Opeth's Mikael Åkerfeldt: Being 'Heavy' Is More Than The Music

Heaviness doesn’t just mean blastbeats, says Opeth’s Mikael Åkerfeldt. There’s so much more to metal’s many genres than that…

Opeth's Mikael Åkerfeldt: Being 'Heavy' Is More Than The Music
Mikael Åkerfeldt, speaking to Amit Sharma

Growing up, my idea of heaviness was a lot more traditional than what it is today. I was born in 1974, so it was bands like Black Sabbath, Scorpions and Van Halen first and then I started to search for things that were even heavier… and it was a great time if you were on that trip!

There was the thrash scene, speed and power metal, then eventually the death and black metal scenes. I always felt heavy meant that slow, loner kind of doom music. But when people talk about heavy music today, it’s probably more stuff with blastbeats or polyrhythmic ideas with down-tuned guitars and screaming vocals like Meshuggah.

With time, its meaning became more of an emotional thing. It’s music that affects you on a deeper level, rather than just making you want to stomp along and bang your head. If you put on Mozart’s Requiem, for instance, that is heavy. If you play a Rachmaninoff piece, that’s fucking heavy to me, though some generic metal fans might not understand what the hell I’m talking about. I’ve found as I’ve gotten older, I’ve become more open to my early childhood theories being challenged, while as a kid you tend to live inside your own little bubble and everything outside of that bubble is shit. I was like that myself.

"With time, its meaning became more of an emotional thing..."

Mikael Åkerfeldt

Some bands outside of metal can be unbearably heavy, too. For example, there’s Univers Zero from Belgium who are so fucked up. Whenever I’ve put them on, something else invades that room. Similarly, there’s a French band called Magma who are like an assault. I put on a record of theirs at a party once and everything just died. People stopped talking and looked at me as if to say, ‘What are you doing?!’ The spirit just drained. I had to apologise and admit it was too much. They are a fantastic band made of virtuoso players, but they have this density and strangeness that transcends heavy metal music for me. Napalm Death are almost easy listening compared to that!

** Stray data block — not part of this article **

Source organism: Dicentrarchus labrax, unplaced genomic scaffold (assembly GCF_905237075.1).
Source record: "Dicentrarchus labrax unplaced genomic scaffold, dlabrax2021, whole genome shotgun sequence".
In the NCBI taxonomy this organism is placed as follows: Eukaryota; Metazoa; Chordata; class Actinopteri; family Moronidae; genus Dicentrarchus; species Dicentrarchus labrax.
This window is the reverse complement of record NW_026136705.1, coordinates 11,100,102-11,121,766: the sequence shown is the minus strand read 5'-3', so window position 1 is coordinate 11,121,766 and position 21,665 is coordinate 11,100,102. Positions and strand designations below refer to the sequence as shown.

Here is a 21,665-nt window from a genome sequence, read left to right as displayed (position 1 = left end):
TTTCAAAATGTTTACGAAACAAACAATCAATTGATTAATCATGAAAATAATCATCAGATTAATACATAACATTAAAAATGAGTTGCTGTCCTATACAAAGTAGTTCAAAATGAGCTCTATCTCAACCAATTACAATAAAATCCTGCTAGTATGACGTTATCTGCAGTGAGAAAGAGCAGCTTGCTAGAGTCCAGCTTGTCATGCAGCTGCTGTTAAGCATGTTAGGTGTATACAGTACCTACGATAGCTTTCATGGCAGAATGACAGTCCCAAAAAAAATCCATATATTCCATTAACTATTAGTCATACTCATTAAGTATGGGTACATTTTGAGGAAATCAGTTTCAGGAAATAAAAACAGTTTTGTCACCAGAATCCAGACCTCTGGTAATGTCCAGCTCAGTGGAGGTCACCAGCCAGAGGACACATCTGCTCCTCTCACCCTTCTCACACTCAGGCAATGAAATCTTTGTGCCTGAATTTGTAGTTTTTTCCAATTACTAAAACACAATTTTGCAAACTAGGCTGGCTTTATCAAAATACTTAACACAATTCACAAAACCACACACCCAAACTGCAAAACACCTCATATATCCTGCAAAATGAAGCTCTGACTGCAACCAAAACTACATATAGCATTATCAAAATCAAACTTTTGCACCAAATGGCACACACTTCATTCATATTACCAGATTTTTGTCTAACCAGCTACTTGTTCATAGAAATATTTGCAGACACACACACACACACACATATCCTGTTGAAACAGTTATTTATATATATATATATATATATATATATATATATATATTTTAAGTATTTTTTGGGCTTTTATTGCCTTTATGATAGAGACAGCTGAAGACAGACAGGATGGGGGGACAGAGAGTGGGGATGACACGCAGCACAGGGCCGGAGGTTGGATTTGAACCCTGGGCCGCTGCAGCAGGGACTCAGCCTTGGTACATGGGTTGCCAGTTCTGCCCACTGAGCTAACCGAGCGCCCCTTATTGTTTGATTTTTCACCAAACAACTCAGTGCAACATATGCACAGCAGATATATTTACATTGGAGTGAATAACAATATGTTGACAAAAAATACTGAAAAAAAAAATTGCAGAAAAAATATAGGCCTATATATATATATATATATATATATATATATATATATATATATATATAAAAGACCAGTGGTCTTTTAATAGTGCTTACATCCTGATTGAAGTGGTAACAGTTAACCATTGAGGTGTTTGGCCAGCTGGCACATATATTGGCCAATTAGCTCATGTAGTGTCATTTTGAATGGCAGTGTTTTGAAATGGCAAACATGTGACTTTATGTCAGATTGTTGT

With Opeth, we made [2011 album] Heritage and people started saying we weren’t heavy anymore. I can sort of understand that, but if you listen closely to the music, there’s definitely heaviness in there… it’s just not in the typical sense of the word. I guess the biggest misconception about me is I’m some sort of egomaniac because of the musical choices I’ve made, because I don’t cater to the needs of anyone outside my music, not even fans. That irritates some people. They think I’m on my high horse and refusing to deliver the goods. Maybe in that sense, I am an egomaniac – I write music for myself. I am the first filter. If I approve and it feels heavy to me, that’s all that matters.

Opeth's latest album In Cauda Venenum is out now via Nuclear Blast.

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